Here, as in so many other areas, the cinema projects our vague and often misplaced collective anxieties. What's lost in popular conceptions of the religious killer is the complex mix of beliefs and motivations. It's tempting to suppose that this fanatical violence belongs only to religion, and especially to the more traditional and less modern forms of religion. Indeed, it's become a secular truism that religion inherently promotes fanaticism and that the world would be safer without religious belief of any kind. Conventional wisdom holds that religion is one of the most potent forces for violence humanity has ever known. That's a belief that deserves a critical examination.
The whole concept of religious violence, theology professor William Cavanaugh has argued, is a myth in the same way that the stories of Odysseus, Adam and Eve, or, for that matter, the pious American founding, are myths -- foundational stories useful more for their explanatory power than their literal accuracy. The "wars of religion" of the 16th and 17th centuries, for instance, were not exactly conflicts between two camps of religious doctrine, but between new nation states. Calling these conflicts "wars of religion" gives us a phony understanding of those warriors and their motivations and promotes radical misunderstanding about the nature and role of religion in history and public life. Religion is just too broad a category to account for motive, just as "Islamic" is too broad a category to describe the violence we've seen from the World Trade Center to Fort Hood to Boston.
To the degree that any of these perpetrators are motivated by religion, it is a religion tossed about, broken, and reassembled as a personal, political force amidst the disorientations of secular modernity. Such a force has lost many of the key characteristics of religion as normally defined, much less as practiced by more typical adherents.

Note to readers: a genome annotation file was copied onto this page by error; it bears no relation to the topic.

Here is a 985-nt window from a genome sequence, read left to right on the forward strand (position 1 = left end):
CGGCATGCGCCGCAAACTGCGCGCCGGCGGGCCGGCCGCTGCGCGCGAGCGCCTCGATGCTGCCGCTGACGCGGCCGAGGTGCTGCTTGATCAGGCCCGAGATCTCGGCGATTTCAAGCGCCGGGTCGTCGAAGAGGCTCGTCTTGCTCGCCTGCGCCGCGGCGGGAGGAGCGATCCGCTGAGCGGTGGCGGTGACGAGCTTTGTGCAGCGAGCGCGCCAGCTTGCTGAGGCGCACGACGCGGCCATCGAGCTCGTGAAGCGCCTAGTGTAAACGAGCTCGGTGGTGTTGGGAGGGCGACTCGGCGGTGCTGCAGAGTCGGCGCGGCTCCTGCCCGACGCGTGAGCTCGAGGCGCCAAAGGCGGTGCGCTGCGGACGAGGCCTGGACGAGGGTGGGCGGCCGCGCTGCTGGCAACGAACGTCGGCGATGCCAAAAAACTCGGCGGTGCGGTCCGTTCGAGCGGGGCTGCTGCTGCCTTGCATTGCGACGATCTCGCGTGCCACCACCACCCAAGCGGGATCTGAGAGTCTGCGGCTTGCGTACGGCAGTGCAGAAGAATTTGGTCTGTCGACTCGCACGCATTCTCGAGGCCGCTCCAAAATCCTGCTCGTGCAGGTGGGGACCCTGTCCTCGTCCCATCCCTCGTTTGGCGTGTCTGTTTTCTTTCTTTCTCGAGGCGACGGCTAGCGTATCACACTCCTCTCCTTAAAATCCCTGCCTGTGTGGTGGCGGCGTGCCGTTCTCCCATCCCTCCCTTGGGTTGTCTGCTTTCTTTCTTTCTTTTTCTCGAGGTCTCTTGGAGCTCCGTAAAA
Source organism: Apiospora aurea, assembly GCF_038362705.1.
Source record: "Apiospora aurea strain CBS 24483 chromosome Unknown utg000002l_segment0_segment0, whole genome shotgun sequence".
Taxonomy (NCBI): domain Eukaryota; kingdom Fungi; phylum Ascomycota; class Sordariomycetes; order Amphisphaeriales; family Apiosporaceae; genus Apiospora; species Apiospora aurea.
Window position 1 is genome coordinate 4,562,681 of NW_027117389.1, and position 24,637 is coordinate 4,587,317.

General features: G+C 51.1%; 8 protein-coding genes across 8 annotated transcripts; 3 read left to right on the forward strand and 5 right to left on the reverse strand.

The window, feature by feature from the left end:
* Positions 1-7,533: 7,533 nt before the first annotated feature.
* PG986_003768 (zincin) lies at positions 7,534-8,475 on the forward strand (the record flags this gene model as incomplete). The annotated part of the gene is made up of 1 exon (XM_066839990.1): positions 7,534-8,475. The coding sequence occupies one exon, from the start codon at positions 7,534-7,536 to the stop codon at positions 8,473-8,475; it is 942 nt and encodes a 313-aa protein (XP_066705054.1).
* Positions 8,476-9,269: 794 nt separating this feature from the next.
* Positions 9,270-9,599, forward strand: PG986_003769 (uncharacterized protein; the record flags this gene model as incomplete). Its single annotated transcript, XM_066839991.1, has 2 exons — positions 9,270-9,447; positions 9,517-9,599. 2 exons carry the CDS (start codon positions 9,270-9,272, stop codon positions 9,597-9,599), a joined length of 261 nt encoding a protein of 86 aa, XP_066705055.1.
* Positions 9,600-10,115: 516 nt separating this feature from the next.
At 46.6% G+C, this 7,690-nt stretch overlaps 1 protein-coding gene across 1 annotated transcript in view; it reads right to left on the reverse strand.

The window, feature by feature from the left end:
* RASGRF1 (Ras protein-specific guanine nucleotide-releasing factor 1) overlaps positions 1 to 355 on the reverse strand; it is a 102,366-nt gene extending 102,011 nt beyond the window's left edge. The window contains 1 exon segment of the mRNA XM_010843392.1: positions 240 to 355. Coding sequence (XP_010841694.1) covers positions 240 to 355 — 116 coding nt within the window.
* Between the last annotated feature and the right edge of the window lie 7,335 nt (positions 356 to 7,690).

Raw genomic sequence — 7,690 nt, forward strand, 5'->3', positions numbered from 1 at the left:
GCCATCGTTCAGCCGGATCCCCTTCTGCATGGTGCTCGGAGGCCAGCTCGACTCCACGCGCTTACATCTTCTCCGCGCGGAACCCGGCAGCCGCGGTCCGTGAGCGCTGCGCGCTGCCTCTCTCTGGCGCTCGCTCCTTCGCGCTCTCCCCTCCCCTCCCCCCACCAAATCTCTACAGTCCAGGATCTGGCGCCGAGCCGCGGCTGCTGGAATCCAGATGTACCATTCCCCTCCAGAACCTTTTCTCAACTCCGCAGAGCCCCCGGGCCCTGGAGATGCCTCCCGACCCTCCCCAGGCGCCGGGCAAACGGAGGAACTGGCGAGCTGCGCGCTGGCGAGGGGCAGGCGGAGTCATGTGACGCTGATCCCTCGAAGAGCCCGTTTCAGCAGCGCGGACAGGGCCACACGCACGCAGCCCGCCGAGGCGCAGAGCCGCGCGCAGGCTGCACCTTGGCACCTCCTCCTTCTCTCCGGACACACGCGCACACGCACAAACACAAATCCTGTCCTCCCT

Our point is not that religion never motivates violence, or that the beliefs of the Tsarnaev brothers had no relation to historical or contemporary forms of Islam. Clearly, religious faith can be used to inspire and justify egregious acts, and radical Islam has in recent memory fomented far too many of these acts. But there are good reasons to place the actions of the Tsarnaev brothers in closer relation to the line of American fanatics (historical and fictional) than to organized terrorist groups like Al Qaeda.
Tamerlan and Dzhokhar may have sought ties to other Islamic militants, but their actions do not appear to have been a centrally planned statement from a larger organization. Their Islam was a Googled and decontextualized faith that inspired independent acts of violence as a form of self-expression. The Tsarnaev's display of terrorism seems to have been the terrible fulfillment of a life of growing isolation both from the cultures of their origins and from their new American home; it was an attempt to take control in the midst of an alienation they share with violent fanatics throughout American history.
Let's recognize the Tsarnaevs' fanaticism, then, for what it most likely is -- a self-selected tribalism, a deliberate choice of violent ressentiment in the face of America's unique propensity to shatter and remake traditional ways of life in its own image. Americans know enough to identify and reject Christian fanaticism -- such as that displayed by the anti-abortion murderers Roeder and Hill -- parading under the mask of piety. In the wake of the Boston Marathon bombings, one of our most urgent civic responsibilities is correctly to identify a familiar, American brand of fanaticism in its latest incarnation. For most of American history, this ressentiment has hidden behind a Christian mask of piety. The new mask of piety for the American fanatical killer is Islam.
We want to hear what you think about this article. Submit a letter to the editor or write to firstname.lastname@example.org.